Peter instructed his readers to live out of reverence to God’s position as Judge and in response to the cost of salvation. All people are held accountable to God: the unbeliever for his or her rejection of Jesus and the believer for how he or she lived for Him.

 

1.      Why did Peter have to remind his readers that God “judges impartially”? (Many of the Jews felt they had a “get into heaven free card”. They were chosen, yes, but chosen to take the “good news” to the rest of the world.)

Read Leviticus 22:19-25, John 1:29 and Rev. 5:9-10. In Leviticus God gave a picture of what kind of sacrifice would be required for the atonement for the sins of the world. Only Jesus satisfies the requirement. He was the only “Lamb” without defect or blemish, and chosen before the foundation of the world!

God did not choose temporal things, even those we consider valuable—such as gold and silver—to redeem us. He chose His holy and perfect Son to die in our place!

2.      How does the knowledge that God planned Jesus’ death and resurrection long before you ever sinned heighten your reverence for the Father?

3.      How does rejecting the death of Christ disrespect God the Father?

4.      How does an eternal perspective help you live a more holy life on earth? (God will eventually judge the living and the dead. He will separate those who received Christ from those who rejected Him, condemning those outside of Christ and rewarding those who are in Him.)

 

True belief leads to obedience and reverence, but it also leads to a compassionate life.

Compassionate! Read 1 Peter 1:22-25

 

1.      What does the purification process for believers encompass? (It begins with salvation through Jesus. When we accept Christ as Savior, “He is faithful and righteous to forgive us our sins and to cleanse us from all unrighteousness” 1 John 1:9. As we are born again, we experience the newness and purity of having our past sins washed away, but we also invest in becoming holy people who have experienced God’s forgiveness.)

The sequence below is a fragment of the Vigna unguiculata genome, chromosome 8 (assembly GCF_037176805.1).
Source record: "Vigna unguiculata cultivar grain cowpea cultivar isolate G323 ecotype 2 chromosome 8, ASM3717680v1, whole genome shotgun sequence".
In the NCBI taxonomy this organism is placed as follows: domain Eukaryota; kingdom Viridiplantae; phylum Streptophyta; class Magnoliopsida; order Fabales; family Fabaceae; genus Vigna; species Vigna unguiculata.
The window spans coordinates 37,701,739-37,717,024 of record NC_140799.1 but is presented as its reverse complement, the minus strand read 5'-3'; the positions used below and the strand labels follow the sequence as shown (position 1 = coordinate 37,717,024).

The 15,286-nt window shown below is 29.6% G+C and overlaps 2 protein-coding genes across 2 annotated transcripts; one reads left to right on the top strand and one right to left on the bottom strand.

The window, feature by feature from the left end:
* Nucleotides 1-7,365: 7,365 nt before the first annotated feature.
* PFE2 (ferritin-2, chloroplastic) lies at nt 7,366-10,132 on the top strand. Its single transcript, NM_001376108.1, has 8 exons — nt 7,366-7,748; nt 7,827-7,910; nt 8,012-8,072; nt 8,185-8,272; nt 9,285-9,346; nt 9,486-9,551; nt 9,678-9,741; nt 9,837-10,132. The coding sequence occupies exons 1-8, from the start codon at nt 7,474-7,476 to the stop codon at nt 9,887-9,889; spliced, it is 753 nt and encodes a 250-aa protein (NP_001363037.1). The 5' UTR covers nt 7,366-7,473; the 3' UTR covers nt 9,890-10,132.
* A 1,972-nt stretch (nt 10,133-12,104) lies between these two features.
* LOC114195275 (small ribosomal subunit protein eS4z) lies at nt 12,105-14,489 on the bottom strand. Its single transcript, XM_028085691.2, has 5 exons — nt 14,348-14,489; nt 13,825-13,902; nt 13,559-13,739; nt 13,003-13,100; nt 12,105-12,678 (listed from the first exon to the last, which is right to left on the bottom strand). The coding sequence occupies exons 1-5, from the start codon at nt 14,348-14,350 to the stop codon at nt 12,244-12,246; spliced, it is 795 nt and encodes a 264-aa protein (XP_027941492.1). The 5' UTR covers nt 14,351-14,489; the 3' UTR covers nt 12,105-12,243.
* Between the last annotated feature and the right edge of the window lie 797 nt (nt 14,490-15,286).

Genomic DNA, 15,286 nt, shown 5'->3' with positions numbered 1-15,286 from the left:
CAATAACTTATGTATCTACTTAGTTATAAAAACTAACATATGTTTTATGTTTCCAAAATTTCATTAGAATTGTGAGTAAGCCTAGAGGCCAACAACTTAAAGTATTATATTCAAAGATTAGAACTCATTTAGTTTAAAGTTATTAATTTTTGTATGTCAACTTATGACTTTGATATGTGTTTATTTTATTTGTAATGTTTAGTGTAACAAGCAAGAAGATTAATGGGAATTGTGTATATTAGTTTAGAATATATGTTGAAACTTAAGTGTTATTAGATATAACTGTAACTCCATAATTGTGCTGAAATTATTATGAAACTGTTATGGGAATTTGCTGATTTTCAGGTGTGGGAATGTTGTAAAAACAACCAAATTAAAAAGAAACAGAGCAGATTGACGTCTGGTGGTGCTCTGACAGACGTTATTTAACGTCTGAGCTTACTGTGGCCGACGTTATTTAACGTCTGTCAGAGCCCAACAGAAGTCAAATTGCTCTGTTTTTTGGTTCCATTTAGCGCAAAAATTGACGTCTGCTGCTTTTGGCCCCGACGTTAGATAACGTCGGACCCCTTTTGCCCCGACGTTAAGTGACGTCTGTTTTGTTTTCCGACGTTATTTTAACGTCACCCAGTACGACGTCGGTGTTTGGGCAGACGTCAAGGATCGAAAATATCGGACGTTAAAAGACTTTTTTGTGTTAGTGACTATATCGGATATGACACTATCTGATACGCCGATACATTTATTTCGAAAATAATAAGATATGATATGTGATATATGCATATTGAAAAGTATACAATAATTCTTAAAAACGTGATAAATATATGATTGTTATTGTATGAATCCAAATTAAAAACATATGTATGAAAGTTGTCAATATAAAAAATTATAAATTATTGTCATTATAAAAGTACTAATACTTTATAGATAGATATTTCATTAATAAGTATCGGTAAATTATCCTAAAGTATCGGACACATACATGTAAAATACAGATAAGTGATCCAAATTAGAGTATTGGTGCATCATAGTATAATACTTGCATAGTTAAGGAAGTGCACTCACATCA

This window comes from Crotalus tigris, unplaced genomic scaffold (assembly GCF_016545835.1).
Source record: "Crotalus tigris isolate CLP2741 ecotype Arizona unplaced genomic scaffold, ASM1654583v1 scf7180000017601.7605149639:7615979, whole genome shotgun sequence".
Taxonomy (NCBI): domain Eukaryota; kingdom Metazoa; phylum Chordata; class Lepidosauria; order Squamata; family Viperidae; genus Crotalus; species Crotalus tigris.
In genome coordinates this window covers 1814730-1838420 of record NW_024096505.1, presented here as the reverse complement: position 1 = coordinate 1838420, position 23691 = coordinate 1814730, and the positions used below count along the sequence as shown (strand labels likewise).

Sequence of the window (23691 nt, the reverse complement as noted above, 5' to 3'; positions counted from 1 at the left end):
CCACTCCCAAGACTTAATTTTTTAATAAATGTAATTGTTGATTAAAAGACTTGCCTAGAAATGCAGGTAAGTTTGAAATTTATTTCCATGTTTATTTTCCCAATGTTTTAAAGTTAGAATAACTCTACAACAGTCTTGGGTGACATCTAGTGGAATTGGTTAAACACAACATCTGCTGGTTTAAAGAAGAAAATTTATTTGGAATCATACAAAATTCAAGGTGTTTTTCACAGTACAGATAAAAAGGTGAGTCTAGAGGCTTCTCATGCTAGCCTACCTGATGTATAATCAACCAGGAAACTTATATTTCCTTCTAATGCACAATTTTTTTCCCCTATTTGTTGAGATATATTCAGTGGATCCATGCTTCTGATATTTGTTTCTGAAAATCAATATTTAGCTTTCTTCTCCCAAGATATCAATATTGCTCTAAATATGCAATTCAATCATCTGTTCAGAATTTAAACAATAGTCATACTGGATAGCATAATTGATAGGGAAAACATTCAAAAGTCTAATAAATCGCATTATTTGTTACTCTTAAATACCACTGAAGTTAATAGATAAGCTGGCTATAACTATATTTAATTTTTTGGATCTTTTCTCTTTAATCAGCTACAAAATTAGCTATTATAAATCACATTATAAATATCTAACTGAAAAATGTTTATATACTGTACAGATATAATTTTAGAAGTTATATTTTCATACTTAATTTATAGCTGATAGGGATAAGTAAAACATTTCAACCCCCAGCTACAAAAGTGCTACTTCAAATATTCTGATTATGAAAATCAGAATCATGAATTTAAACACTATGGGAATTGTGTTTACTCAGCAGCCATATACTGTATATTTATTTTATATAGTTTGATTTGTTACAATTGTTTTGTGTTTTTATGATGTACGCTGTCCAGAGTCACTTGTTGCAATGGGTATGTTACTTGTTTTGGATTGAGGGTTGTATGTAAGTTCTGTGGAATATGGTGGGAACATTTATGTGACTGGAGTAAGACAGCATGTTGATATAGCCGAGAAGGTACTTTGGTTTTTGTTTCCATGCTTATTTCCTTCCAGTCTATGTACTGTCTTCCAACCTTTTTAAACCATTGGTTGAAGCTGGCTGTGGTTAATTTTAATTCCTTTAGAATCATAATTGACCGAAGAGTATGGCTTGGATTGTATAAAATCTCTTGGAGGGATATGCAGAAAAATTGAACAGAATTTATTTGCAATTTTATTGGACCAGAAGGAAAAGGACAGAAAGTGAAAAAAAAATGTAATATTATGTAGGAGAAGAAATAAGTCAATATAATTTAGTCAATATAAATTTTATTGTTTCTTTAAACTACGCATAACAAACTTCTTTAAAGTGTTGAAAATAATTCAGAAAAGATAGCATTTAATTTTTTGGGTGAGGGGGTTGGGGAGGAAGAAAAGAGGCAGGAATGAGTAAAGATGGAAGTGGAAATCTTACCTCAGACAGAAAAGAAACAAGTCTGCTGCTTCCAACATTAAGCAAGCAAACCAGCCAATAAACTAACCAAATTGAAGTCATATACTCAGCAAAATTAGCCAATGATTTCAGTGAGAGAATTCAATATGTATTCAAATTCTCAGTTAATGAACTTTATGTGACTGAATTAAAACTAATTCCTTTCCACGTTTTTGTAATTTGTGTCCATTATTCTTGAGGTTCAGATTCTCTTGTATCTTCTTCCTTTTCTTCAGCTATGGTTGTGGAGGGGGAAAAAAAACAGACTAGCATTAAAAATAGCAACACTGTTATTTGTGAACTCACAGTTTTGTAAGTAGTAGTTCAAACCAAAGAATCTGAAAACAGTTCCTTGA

2.      How are we to love one another? (Earnestly from a pure heart.)

3.      How do we demonstrate the words “earnestly from a pure heart”?

4.      What is the connection between a pure heart and sincere love? (The quality of our heart determines the quality of our love for others. What’s in our hearts always comes out. An impure heart will affect our ability to feel and exercise compassion and love. God is love. How we love others matters to Him and indicates how genuine our faith is and how deeply committed we are to His ways.)

5.      Peter quoted Isaiah 40:6-8. These verses provided comfort to the exiles in Babylon. How can they be a comfort to us?

6.      What is the connection between holiness and compassion?

7.      What is the connection between humility and a person’s love for others?

8.      How is our love for others rooted in the gospel?

Summarize and Challenge!

1.      How does 1 Peter 12:13-25 encourage and motivate you to live a holy life?

2.      Knowing that God is holy and demands holiness of His children, what can you do to cultivate holiness in your life? (We must make a clean break with our past. If we are holding on to old habits, old thought patterns, or even old friends that affect us negatively, we must let them go. Stay in God’s Word. It provides instructions for living and promises that serve as daily reminders that holiness will eventually be rewarded.)

Love and compassion are holy earmarks of a relationship that pleases God.  Pure love is devoid of resentment, jealousy, bitterness, etc.

Our challenge: Make holiness an objective of your life! Pray and ask God to examine your life for impurities and forgive and cleanse you for a new day.